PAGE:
Dr. P. Chris Fragile
-Disruption of Galactic Center Cloud G2-
Recently, my research group worked with collaborators from Lawrence Livermore National Laboratory on a series of 3D simulations to study the fate of a newly discovered gas cloud moving through the Galactic Center. The cloud, known as G2, is on an orbit that is expected to take it within 40 billion kilometers (270 AU) of Sgr A* in June of next year, near enough to undergo significant disruption by the black hole's gravitational forces. This will provide an unprecedented opportunity to study the interaction of a gas cloud with the gravitational potential near Sgr A* and the background environment of the Galactic Center.
The simulations test several possible scenarios for the specific characteristics of the cloud and the background gas, including the equation of state, density and pressure profiles of the background, and start times for the evolution. This way, they help predict a range of different ways G2's destruction will unfold through the year 2020, as well as the effect it may have on Sgr A*'s activity. This is important since, for its size, Sgr A* is the most underluminous black hole known, as it has long been underfed. The accretion of gas from G2 may, therefore, have significant effect its luminosity.
Our results show that the cloud will begin to experience significant disruption starting in 2013. At the start, the cloud is modeled as a simple gas sphere near the point in its orbit where it was first discovered in 1995, or at its orbital apocenter in 1944. As it approaches Sgr A*, tidal stretching increasingly distorts the cloud, stretching it along its trajectory. By the end of 2012, it will be nearly five times longer than it is wide. Along with tidal stretching, the cloud experiences ram pressure forces as it tries to plow through background gas, and hydrodynamic interactions with this material cause further disruptions. Collectively, these effects gradually strip material from the cloud and feed it into Sgr A*, beginning in 2013. The measured accretion rate of cloud material in the simulations would represent a boost to Sgr A*'s current accretion rate of only 1-5%. However, a rough estimate of the luminosity from the destruction of the cloud itself shows that it may be bright enough to be observable.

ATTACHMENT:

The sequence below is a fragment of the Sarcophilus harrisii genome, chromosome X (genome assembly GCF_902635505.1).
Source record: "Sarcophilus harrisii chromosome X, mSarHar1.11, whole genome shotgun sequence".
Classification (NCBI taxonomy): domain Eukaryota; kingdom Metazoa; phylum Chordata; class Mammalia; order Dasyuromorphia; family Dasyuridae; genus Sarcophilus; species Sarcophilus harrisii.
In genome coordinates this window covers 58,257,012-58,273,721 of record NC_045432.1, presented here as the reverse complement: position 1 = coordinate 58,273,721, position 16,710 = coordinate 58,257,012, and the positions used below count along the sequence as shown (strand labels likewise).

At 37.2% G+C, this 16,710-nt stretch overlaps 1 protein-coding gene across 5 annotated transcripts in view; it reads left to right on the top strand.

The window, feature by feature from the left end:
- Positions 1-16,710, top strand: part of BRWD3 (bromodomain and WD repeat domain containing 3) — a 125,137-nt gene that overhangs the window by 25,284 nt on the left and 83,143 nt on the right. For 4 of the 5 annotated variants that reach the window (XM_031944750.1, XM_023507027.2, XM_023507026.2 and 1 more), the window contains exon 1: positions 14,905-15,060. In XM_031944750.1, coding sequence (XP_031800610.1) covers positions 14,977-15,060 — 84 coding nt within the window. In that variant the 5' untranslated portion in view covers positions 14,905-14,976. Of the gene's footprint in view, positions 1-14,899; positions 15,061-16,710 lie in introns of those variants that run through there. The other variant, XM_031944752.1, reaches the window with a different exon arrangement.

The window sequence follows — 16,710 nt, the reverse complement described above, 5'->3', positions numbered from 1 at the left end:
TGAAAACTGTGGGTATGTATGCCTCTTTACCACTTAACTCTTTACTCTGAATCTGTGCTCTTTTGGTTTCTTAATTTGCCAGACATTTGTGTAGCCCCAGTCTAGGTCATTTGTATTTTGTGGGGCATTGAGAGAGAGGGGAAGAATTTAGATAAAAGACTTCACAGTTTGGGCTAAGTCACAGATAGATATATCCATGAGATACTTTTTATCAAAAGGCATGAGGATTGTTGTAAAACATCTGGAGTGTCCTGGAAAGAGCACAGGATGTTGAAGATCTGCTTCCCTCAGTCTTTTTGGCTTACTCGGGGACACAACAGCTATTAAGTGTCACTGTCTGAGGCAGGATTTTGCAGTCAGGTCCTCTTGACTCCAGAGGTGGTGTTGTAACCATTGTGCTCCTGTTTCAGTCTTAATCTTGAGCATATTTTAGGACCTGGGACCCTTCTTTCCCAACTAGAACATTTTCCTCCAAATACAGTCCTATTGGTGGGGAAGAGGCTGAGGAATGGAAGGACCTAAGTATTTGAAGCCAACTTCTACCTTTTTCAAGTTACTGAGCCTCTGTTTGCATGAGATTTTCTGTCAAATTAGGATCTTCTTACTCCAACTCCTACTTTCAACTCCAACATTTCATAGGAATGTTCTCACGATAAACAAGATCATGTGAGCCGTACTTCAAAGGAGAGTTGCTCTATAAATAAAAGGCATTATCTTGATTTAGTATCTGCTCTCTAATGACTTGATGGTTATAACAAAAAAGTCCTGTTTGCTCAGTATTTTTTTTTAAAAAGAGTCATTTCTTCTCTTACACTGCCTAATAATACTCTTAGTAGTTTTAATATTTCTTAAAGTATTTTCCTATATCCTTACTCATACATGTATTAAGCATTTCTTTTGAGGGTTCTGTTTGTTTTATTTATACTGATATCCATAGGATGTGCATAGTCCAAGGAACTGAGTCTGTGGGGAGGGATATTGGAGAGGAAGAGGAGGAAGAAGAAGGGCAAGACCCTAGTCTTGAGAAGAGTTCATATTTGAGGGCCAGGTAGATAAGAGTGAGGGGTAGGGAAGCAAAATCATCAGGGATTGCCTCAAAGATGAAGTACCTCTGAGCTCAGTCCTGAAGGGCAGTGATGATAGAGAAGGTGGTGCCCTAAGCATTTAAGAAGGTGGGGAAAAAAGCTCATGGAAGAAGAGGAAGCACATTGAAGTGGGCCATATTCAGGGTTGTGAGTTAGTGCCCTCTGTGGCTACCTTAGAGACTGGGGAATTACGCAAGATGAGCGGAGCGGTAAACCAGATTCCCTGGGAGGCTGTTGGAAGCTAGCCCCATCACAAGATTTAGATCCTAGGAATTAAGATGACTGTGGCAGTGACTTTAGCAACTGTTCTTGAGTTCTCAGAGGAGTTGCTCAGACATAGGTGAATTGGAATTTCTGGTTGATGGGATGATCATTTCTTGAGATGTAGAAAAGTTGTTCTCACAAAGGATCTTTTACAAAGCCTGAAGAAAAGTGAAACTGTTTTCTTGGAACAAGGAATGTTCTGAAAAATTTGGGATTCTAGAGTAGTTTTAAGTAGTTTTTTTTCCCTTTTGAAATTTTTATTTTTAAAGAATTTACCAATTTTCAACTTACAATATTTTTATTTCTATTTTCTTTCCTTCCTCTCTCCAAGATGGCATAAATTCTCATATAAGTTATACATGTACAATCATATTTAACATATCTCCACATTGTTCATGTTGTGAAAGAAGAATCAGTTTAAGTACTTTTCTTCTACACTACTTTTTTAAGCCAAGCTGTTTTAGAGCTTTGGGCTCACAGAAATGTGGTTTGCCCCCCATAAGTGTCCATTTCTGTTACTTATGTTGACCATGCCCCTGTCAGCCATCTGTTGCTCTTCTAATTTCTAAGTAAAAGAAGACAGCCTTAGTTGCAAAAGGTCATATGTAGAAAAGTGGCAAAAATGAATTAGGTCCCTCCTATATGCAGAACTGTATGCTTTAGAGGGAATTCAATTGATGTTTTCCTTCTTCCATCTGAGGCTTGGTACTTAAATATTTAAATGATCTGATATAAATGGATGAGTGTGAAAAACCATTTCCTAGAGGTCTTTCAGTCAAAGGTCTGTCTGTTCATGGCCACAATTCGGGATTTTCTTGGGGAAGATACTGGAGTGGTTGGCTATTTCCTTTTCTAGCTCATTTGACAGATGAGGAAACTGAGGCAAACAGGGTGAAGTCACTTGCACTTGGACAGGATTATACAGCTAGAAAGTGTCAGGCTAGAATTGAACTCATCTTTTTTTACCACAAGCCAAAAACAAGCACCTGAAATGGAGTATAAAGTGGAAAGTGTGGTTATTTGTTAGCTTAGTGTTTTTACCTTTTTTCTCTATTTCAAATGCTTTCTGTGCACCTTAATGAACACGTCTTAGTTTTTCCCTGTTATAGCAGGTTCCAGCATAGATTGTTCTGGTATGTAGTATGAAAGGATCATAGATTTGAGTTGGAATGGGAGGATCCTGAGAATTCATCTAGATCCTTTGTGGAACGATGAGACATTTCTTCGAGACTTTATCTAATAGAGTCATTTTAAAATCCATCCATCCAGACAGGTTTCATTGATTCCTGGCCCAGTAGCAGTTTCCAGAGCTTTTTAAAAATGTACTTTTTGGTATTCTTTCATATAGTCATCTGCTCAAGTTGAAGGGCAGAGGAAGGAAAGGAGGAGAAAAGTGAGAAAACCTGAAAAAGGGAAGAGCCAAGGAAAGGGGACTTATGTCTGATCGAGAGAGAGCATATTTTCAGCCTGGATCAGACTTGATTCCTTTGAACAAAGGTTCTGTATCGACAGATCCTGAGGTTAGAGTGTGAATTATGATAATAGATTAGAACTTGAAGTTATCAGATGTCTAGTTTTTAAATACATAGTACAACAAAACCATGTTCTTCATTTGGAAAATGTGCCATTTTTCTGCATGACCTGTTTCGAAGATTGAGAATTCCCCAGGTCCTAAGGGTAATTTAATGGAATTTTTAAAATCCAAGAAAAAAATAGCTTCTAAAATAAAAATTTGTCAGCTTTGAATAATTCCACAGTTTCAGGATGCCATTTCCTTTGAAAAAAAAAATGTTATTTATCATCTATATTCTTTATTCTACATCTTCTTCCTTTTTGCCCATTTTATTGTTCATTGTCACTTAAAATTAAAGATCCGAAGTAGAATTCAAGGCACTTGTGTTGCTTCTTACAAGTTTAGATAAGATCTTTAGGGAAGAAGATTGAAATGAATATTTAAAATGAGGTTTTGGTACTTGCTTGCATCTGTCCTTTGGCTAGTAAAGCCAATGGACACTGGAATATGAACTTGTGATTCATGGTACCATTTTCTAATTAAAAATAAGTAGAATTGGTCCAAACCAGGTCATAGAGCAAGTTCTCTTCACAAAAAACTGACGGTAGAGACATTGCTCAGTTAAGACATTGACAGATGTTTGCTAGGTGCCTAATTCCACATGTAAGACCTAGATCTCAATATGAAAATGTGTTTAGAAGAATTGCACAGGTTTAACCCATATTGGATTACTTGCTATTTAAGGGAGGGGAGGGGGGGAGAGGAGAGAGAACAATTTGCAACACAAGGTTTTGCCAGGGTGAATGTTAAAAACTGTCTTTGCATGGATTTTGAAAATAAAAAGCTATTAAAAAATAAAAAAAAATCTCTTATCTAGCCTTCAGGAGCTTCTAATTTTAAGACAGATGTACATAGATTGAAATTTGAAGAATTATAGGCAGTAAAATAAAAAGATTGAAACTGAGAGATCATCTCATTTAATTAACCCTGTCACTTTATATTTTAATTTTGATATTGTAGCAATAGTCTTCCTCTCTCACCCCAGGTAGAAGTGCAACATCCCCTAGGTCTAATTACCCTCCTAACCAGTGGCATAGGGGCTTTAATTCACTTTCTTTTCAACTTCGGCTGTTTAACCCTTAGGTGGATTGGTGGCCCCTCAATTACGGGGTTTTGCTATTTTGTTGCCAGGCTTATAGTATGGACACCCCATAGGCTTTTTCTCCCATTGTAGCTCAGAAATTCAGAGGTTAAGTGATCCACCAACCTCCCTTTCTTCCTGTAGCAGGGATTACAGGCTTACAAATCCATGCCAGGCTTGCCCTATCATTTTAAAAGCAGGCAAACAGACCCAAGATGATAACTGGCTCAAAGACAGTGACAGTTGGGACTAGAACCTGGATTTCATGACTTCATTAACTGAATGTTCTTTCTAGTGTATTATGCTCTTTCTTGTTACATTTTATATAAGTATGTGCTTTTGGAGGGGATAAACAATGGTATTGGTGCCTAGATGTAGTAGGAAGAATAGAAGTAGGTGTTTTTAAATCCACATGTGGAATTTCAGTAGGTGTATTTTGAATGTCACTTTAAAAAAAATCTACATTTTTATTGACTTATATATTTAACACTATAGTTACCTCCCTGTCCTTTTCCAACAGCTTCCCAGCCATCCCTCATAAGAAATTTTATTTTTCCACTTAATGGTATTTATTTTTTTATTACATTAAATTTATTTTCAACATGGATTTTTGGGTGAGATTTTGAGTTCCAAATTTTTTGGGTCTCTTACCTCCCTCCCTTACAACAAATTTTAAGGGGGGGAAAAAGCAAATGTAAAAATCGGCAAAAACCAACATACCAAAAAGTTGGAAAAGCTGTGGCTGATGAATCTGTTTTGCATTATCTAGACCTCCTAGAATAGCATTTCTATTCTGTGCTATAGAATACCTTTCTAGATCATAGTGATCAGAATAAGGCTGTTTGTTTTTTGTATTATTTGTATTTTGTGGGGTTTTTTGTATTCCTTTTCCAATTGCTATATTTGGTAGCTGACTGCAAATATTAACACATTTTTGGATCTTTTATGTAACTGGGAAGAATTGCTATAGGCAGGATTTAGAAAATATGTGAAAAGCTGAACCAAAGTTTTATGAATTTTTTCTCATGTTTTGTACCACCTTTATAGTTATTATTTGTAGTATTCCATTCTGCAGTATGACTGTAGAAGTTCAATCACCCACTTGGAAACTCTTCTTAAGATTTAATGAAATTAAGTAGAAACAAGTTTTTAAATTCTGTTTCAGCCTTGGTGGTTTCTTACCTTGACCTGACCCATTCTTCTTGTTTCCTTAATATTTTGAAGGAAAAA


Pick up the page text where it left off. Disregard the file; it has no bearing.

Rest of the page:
3D volume visualizations of one of the simulated clouds at five points in its evolution from 2010 to 2020. The color corresponds to the density of cloud material, and the gray sphere represents the point beyond which gas is considered accreted by the black hole.